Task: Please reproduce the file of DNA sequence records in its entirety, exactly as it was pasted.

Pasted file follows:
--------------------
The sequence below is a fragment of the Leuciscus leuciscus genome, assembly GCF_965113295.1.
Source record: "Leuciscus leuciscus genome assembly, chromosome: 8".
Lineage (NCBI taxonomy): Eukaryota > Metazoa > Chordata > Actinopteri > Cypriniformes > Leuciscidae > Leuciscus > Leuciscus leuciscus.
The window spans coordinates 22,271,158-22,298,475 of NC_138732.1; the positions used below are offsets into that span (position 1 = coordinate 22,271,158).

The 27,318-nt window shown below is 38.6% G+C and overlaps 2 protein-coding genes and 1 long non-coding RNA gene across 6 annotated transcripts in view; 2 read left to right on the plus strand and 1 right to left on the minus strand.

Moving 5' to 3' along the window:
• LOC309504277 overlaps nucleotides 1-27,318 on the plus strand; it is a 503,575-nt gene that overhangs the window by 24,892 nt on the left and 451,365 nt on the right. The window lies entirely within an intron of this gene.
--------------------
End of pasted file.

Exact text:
The sequence below is a fragment of the Leuciscus leuciscus genome, assembly GCF_965113295.1.
Source record: "Leuciscus leuciscus genome assembly, chromosome: 8".
Lineage (NCBI taxonomy): Eukaryota > Metazoa > Chordata > Actinopteri > Cypriniformes > Leuciscidae > Leuciscus > Leuciscus leuciscus.
The window spans coordinates 22,271,158-22,298,475 of NC_138732.1; the positions used below are offsets into that span (position 1 = coordinate 22,271,158).

The 27,318-nt window shown below is 38.6% G+C and overlaps 2 protein-coding genes and 1 long non-coding RNA gene across 6 annotated transcripts in view; 2 read left to right on the plus strand and 1 right to left on the minus strand.

Moving 5' to 3' along the window:
• LOC309504277 overlaps nucleotides 1-27,318 on the plus strand; it is a 503,575-nt gene that overhangs the window by 24,892 nt on the left and 451,365 nt on the right. The window lies entirely within an intron of this gene.